Johannesburg is the largest city in South Africa with over 5 million people. It’s a large modern city, with 9 different precincts, each with a very different vibe. We gave ourselves 3 and a half days to explore the city.
We decided to do a self guided trip in the city by relying on our phones directions. I highly recommend purchasing a sim card or having an international data plan because driving in the city can be confusing. First you’re driving on the opposite side of the car and other side of the street (if you’re American), some streets are clearly marked and then others look more like an alley then a street. We purchased SIM cards from the Vodacom store for $12 for 1gb data (it is possible to purchase from the airport, we heard this was a lot more expensive). The local buses also routinely cut you off, people cross without intersections, and the locals are known to drive drunk at night. Throughout our trip we were consistently warned to not drive at night, lock our doors, and keep our windows rolled up.
Due to the large wealth difference between rich and poor, Johannesburg is one of the highest crime rates in the world. This was the first time for both of us reading about the numerous precautionary measures tactics in the city guides, such as keep a constant eye on your valuables and keep you purse or wallet in front of you. We ended up meeting and hanging out with some really cool local girls and even one of them had their phone stolen when we were out.
We stayed in an Airbnb location in the Maboneng precinct, due to its reputation of being a lively nightlife filled arts district. It was also incredibly affordable st $35 a night, it was called 309@drivelines. It was just two blocks from the restaurants, stores, movie theater and pubs in this area. The building we staying in and numerous buildings around us were made out of shipping containers.
The first night we went to a restaurant called the Living Room. This was walking distance for our Airbnb and located on the roof club. This cool restaurant and bar was really modern and made you feel like you were inside a greenhouse. Afterwards we went to a dance club called Social Club, which is known for their Thursday Night live performances. The guest star of the evening was a 90s singer named Ishmael.
The next full day was Good Friday and because it was a recognized holiday, most places were closed. South Africa had only three nationally recognized holidays New Years, Good Friday and Christmas Day. We decided it was a good day to do a driving tour of the city.
We visited the historic city of Soweto, its name is an abbreviation for South Western Townships. It is a sprawling township located at the edge of Johannesburg, and it was the site of a violent uprising in 1976 that helped to bring international attention to the struggle against apartheid. The city while poor and densely populated (housing 40% of joburg residents) is a highly visited tourist site.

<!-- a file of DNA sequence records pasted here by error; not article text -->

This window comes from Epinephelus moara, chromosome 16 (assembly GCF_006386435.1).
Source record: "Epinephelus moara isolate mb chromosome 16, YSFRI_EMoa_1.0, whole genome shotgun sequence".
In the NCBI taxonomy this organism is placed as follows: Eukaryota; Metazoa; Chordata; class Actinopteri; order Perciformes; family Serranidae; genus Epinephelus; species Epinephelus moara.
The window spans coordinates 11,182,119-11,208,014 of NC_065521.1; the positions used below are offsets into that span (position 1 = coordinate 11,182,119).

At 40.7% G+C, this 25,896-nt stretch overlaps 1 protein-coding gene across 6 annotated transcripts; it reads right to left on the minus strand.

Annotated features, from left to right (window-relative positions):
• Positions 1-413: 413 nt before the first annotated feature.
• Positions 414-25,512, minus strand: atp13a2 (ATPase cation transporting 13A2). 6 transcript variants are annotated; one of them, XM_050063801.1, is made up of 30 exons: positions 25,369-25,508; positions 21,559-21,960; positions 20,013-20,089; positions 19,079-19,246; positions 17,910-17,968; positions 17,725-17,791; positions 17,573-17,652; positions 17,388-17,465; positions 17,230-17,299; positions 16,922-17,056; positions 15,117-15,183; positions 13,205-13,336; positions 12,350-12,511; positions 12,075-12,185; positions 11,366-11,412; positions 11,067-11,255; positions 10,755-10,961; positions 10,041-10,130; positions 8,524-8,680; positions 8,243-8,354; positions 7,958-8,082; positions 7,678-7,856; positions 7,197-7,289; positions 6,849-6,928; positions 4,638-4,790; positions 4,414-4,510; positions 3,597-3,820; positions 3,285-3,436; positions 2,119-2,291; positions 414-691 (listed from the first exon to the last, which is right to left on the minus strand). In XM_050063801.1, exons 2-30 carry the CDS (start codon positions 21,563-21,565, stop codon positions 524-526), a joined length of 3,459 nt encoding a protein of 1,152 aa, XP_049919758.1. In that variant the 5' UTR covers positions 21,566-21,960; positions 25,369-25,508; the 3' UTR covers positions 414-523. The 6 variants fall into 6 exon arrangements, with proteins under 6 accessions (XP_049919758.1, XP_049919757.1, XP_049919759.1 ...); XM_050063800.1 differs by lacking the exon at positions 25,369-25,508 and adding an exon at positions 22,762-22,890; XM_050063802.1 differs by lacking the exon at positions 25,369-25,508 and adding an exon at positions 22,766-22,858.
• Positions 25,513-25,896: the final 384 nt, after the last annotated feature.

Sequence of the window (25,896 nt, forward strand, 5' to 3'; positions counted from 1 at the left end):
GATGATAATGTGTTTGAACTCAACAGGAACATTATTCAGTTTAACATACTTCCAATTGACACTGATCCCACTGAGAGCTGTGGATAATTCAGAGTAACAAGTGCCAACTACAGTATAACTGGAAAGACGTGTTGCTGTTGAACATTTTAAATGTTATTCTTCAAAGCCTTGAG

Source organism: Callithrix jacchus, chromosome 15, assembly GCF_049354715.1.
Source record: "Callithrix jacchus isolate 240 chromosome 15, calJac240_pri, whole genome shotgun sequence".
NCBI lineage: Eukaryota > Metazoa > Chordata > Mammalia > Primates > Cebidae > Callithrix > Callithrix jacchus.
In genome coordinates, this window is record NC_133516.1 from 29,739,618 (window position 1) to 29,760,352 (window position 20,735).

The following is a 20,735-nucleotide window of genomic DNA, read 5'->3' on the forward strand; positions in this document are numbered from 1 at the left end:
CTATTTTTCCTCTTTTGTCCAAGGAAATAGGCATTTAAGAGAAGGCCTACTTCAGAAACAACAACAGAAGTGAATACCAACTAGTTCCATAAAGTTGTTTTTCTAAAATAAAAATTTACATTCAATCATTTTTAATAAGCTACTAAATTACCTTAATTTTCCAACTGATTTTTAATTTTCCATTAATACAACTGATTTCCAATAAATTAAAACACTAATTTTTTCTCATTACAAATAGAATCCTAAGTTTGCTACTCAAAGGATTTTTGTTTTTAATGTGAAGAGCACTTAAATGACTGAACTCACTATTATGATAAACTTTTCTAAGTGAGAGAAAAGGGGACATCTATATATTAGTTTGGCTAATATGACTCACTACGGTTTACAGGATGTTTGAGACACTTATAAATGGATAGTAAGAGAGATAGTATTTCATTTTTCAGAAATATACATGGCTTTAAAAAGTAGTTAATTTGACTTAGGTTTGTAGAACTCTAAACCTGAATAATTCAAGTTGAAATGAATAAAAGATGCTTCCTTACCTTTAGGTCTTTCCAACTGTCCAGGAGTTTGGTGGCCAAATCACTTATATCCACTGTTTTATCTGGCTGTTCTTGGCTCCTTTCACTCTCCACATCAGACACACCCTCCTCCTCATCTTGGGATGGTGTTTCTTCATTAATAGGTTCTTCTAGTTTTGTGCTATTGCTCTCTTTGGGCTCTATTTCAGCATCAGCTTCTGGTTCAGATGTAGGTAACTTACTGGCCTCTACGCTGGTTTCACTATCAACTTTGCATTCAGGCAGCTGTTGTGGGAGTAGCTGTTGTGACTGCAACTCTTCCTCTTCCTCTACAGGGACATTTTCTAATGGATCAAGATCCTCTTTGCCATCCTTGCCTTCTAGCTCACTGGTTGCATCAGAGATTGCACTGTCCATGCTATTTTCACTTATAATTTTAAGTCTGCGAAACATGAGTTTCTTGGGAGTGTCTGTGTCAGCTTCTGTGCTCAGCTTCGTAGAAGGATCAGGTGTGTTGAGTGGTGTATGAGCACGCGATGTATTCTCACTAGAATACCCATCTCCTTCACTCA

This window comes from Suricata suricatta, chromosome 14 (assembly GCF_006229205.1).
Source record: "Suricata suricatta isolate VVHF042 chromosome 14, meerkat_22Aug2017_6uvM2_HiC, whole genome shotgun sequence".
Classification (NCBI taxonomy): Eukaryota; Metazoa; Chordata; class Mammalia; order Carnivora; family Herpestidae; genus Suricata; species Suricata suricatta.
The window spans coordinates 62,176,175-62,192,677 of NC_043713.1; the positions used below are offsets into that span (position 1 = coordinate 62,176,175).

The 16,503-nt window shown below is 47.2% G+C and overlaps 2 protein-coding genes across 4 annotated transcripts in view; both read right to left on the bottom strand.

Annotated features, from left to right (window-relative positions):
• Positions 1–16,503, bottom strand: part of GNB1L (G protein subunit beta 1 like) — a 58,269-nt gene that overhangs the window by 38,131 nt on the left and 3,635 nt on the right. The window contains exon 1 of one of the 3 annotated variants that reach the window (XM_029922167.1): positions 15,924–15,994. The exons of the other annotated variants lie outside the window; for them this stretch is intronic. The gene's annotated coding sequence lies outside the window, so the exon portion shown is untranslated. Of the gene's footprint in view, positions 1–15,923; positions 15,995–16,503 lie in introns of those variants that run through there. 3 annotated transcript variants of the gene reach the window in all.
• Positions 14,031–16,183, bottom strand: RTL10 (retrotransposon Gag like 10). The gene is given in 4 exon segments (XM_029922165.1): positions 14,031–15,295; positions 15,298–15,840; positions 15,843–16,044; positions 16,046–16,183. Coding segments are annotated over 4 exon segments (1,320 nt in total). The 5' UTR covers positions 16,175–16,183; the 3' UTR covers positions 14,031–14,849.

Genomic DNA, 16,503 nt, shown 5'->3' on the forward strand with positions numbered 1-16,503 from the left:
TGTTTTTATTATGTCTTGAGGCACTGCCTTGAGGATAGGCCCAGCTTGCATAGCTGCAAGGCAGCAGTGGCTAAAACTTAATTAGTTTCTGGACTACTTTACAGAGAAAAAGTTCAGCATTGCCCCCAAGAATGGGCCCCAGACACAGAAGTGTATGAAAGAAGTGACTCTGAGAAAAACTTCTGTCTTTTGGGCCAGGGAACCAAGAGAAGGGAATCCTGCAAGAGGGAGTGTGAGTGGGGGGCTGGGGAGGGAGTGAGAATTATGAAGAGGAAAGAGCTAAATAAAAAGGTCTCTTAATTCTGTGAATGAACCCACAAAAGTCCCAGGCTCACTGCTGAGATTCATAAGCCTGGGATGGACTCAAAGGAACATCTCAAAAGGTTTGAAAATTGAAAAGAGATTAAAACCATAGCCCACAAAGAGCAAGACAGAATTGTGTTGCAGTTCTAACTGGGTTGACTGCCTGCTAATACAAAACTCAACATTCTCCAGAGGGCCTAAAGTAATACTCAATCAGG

We then visited the Apartheid Museum in Johannesburg tells the story of the triumph of the human spirit over adversity. The apartheid was a system of institutionalised racial segregation and discrimination that existed in South Africa between 1948 and 1994.
Then we visited Constitution Hill a former prison complex that bears testament to South Africa's turbulent past and is today a museum and home to the the country's Constitutional Court. Originally held to hold white male prisoners, but ended up unfairly holding African and minority prisoners, some memorable prisoners being Gandhi and Mandala.
The next we Hector Pieterson memorial, which is a tribute from Mandala to a boy that was killed during the Soweto uprisings. At the memorial there is an iconic image from the 1976 Soweto uprising in South Africa of the dying Hector being carried by another Soweto resident while his sister ran crying next to him. This memorial is dedicated to all the youth that died fighting against the apartheid.
We the visited the inside of the Mandela House at 8115 Orlando West, on the corner of Vilakazi and Ngakane Streets, Soweto. He was to spend little time here in the ensuing years, as his role in struggle activities became all-consuming and he was forced underground (1961), living a life on the run. You can see memorabilia, awards, possessions, pictures, and even the bulled holes in the wall here.
The next day we started the morning by having brunch in the Melville district of town at Pablo Eggs, I had the best red shakshuka. Afterwards we headed to Emmertia Park to teach a yoga class. The rest of the day was pretty laid back, we had our clothes laundered and cleaned up our nails at a salon called Tenfold. Then we went to the rooftop bar called Sky Bar and met up with some local Joburg friends.
On our last full day we woke up early and drove an hour to the Cradle of Humankind in Maropeng (means “returning to your place of origin”). Here they have made some of the world’s most important discoveries. The Cradle of Humankind is one of the world's most important fossil sites because it has produced: The first adult Australopithecus, found by Dr Robert Broom at Sterkfontein in 1936. A second kind of ape-man found at Kromdraai and named Paranthropus robustus by Broom in 1938.
After this we visited the Lion and Rhino Safari Park. This was a zoo like safari experience where you can drive through the park where the animals lived in fenced off quarters. For me it was a bit sad to see animals in such small quarters after seeing Kruger National Park. We visited primarily because we were unable to see a rhino previously, here we saw a small group of them. Rhinos are heavily monitored and parks do not disclose their locations even in their own parks, due to poachers. We spent 15 minutes with a baby tiger that decided to land a chew mark on my knee.